Trends are inherent to skateboarding, echoing the rhythm of our ever-changing culture. But just like everything else, being a trend follower has pros and cons. So let’s cruise through them.


  • Offers a sense of belonging within the skateboarding community.
  • Provides opportunities to experiment with new styles and techniques.
  • Keeps you updated, enhancing your knowledge and understanding of skateboarding dynamics.


  • Trend-chasing can hinder the development of your unique style.
  • Overemphasis on “cool” factors could compromise safety and practicality.
  • Entirely trend-driven skateboarding risks diluting the sport’s original ethos and culture.

If you are a visual learner, check out the video below from YouTube.

Frequently Asked Questions (FAQs)

Whether you’re a rookie or a veteran of the skateboarding scene, you may have questions related to skateboarding trends. In this section, I’ll try to answer some frequently asked questions not addressed earlier in the post.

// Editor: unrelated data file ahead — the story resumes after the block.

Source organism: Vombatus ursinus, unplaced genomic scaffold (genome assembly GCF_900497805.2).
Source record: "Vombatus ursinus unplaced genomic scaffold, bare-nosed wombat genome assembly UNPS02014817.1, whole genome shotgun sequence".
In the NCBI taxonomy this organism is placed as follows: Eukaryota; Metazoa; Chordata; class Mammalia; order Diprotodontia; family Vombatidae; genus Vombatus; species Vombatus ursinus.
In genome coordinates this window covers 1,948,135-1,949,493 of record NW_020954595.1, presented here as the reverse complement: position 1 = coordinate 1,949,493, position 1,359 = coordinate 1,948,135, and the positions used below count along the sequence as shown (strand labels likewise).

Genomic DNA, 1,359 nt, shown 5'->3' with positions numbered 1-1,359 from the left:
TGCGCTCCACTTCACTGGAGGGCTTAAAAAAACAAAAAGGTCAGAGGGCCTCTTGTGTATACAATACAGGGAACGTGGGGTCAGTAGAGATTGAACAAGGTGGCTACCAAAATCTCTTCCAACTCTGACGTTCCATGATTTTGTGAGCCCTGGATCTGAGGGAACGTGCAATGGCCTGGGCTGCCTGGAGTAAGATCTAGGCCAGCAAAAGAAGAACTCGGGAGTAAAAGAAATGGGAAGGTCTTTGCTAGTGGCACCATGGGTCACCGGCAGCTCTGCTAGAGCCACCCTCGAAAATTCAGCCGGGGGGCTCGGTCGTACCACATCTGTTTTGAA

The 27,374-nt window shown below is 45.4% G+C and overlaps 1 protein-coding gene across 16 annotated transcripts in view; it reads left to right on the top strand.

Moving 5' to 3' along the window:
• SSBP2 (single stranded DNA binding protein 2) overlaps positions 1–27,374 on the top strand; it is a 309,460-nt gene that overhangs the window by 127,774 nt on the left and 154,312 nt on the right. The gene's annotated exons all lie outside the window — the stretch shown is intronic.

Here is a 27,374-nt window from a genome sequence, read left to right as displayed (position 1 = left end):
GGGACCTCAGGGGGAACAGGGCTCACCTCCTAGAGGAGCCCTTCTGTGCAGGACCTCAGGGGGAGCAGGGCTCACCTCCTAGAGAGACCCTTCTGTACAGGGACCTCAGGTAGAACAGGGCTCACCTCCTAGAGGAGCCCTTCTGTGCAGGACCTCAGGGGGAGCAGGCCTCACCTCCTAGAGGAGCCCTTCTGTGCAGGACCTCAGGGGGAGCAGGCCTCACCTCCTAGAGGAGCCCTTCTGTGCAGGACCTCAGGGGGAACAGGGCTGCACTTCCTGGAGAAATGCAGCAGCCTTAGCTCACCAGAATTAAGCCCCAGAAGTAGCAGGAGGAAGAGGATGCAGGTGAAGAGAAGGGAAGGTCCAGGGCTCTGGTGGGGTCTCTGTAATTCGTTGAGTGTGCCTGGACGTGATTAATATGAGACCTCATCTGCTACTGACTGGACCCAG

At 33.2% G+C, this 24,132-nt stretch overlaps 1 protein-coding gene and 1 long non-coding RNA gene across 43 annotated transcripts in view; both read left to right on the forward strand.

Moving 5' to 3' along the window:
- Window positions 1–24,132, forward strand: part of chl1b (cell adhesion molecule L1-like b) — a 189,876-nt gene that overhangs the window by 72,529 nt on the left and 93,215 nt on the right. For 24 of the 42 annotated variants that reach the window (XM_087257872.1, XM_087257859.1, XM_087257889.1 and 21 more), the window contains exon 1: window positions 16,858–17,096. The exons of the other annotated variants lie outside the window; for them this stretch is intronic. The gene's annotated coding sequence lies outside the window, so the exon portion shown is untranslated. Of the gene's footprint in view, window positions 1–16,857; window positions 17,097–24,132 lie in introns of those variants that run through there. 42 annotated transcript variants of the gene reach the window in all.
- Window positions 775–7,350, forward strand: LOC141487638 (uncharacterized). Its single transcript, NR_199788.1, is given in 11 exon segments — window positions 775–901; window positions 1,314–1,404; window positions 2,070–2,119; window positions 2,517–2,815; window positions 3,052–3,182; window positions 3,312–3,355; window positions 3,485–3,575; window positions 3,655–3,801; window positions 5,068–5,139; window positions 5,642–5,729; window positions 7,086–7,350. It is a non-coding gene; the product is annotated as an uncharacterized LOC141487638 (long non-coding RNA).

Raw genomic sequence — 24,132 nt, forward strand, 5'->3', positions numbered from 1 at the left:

Why do skateboarding trends matter?

Skateboarding trends reflect the changes in our community’s preferences, tastes, and styles. They’re integral to understanding the evolution of skateboarding. Knowing about these trends can greatly enhance your understanding and experience of this awesome sport. Read More

What can cause a skateboarding trend to die?

Multiple factors can contribute to a skateboarding trend dying out. Changing fashion, progress in equipment technology, shifts in popular culture, or even changes in the skateboarding community’s preferences can contribute to a trend’s decline.

Are there any timeless skateboarding trends?

Absolutely! While individual aspects like gear or tricks may change, the core aspects, like striving for progression, appreciating skateboarding’s expressive nature, or even the enduring appreciation for the skateboarding community, are timeless. Read More